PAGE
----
Above: At the Palomino Valley Center (PVC) north of Reno NV, gelding and branding has begun of the Surprise Complex wild horses.
From our inbox questions: Scroll down to red text for a list of BLM WHB leadership contact info. The public has been having a hard time locating that information.
1216 (484 stallions, 528 mares and 204 foals) wild horses were captured, 21 died, 158 released after PZP treatment. The agency is “maintaining AML and increasing immunocontraception” at operations like Surprise. The wild horses came into trap in great body condition with absolutely no documentation of any claims of “starving horses.” It should be noted that Massacre Lakes, one of the HMAs in the complex, had not been rounded up for 33 years (no roundups, fertility control).
However, wild horses coming in from the range had abscesses. Our on-site team noted they looked like Pigeon Fever.
below: mare with draining abscess at PVC on Oct. 14.
The wild horses from the roundup were sent to two facilities: Litchfield in Northern CA and Palomino Valley Center (PVC) north of Reno.
The facilities went into lockdown to stop the spread of disease. We were told that it was BLM “policy” to leave the horses alone to not cause undue stress to infected animals and to stop the spread of the disease. “No branding, vaccination, etc. will be done until 30 days after the last case resolves.”
Litchfield placed horses with obvious signs of abscess into isolated pens. At PVC every pen was observed to have some wild horses in obvious distress, some with or without visible abscess.
Below: With a long lens you can see into almost every pen in PVC without entering the facility. Some of the wild ones documented showing abscess. The white mare, easy to see, has the classic pigeon fever abscess.
Pigeon Fever is a highly contagious disease with a lengthy incubation period (1 – 4 weeks) for infected horses to develop clinical signs disease. In other words, an uninfected horse exposed to the sick ones could take a month before showing signs.
In addition to the external and internal abscesses caused by Pigeon fever: an infected horse may also exhibit fever, lameness, weight loss, decreased appetite, lethargy, signs of respiratory disease, and abdominal pain. On rare occasions, the bacterium can cause osteomyelitis (infection of the bone) or septic arthritis (an intensely painful infection in a joint that carries a poor prognosis unless detected early and treated aggressively).
Why is PVC branding, gelding and even (from what observers see) shipping/adopting wild horses?
These poor horses need pain meds, antibiotics and to be left alone at least for another month. Shafts appear infected and grossly swollen.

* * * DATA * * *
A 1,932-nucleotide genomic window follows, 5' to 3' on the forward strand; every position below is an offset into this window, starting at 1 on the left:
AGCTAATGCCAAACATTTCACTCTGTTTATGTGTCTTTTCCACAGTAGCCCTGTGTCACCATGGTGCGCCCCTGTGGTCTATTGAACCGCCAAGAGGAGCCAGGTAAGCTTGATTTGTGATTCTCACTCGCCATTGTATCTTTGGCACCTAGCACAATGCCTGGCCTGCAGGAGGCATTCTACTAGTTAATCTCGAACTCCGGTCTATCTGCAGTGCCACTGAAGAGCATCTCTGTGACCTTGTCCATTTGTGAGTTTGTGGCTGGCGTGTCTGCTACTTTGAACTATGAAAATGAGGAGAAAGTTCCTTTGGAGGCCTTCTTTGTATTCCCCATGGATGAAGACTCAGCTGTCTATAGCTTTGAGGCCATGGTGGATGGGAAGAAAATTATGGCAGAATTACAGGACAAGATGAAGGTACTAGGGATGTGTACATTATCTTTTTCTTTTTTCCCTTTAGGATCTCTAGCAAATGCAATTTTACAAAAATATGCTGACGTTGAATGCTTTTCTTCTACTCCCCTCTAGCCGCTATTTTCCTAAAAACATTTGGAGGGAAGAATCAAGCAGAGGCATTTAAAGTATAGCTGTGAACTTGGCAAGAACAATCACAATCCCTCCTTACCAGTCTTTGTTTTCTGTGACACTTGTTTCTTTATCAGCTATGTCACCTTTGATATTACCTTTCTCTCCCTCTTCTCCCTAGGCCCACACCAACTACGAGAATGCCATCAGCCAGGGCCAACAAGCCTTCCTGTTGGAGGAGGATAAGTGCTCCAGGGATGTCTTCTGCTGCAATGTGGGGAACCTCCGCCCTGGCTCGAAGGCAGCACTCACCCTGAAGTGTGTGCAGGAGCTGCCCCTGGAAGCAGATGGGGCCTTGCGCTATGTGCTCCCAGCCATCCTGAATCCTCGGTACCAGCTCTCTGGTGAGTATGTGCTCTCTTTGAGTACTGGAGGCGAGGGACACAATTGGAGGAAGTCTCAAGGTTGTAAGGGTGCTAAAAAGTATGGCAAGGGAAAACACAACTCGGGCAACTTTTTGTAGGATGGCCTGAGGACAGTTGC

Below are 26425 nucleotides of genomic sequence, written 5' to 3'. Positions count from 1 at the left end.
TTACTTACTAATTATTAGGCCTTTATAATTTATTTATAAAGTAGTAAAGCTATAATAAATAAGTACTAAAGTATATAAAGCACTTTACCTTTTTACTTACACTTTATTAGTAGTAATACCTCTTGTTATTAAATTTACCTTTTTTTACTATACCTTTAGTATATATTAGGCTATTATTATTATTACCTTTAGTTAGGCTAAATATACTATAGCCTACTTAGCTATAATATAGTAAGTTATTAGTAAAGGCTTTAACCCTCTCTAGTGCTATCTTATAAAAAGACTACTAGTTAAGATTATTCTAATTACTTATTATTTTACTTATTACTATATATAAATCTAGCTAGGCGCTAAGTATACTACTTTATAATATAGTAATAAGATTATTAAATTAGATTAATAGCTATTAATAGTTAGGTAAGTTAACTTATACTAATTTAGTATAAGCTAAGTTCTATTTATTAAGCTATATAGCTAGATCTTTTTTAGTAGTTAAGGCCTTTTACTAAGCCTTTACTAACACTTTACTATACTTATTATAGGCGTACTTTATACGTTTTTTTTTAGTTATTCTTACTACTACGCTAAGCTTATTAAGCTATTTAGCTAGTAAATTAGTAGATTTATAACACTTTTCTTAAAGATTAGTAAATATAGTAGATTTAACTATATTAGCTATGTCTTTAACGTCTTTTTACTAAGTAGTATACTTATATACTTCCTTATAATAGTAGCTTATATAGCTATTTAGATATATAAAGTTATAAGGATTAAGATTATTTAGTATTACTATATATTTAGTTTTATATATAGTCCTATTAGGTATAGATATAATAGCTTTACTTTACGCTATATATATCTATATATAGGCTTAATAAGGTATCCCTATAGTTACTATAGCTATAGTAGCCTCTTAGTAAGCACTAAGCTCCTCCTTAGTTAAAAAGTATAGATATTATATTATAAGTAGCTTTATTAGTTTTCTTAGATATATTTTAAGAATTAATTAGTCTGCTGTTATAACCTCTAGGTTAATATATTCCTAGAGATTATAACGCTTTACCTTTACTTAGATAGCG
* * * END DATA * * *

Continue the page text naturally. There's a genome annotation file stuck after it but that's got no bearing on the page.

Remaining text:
We inquired about the sanitization process for a facility after such an outbreak, BLM never responded except to say “We are working with BLM veterinarians” and “we will clean.”
No surgical procedure should be done on horses captured 3-7 weeks ago that may be recovering, infected without showing clinical signs, or infected by equipment another horse was run through. No boarding barn would even allow horses to run through the same alleys until the disease ran full course, plus 30 days.
“We are working with a BLM vet,” is not an acceptable answer.
If you look closely at the surgical site, we think this “vet” might be nicknamed “Edward Scissor hands.” (Outrageously swollen shafts and hacked testicles.)
We have asked BLM for a response and records, including shipping/adoptions.
We will update if they respond.
Many of you have been asking “who” heads the BLM Wild Horse and Burro Program. We know the information has not been easy to find and, for several years, the contact info BLM lists on the website is to a general mailbox.
The public should be able to contact the appropriate public servant and express their concerns on an issue that needed be addressed within current framework.
Sending your concerns to your legislators is about changing laws and funding.
Policy compliance concerns should be addressed directly with the appropriate BLM dept.
Tracy Stone-Manning was newly confirmed as the Director of BLM. She heads the entire agency: Planning and NEPA, Energy and Minerals, National Conservation Lands, Recreation and Visitor Services, Wild Horse and Burro, Lands and Realty.
Specifically for the Wild Horse and Burro program, as follows:
Holle Waddel has been the acting Division Chief for the WHB program for some time. She heads both on and off range programs. You can see in the chart below that Paul McGuire heads the off-range (or holding system) program.
Example: If it is gelding/pigeon fever/Adoption Incentive Program that concerns you, both Holle and Paul are the heads of those programs.
Many of our newly captured wild horses are being shipped to facilities where we can not see them at all.
All of the wild horses from Owyhee, extremely adoptable wild horses, have been sent to Sutherland, Utah. BLM has not responded to any single request to view the condition of those horses.
“Off-limits-to-public-view” should not be part of a public lands program paid for with public dollars, managing a public resource (wild horses and burros).
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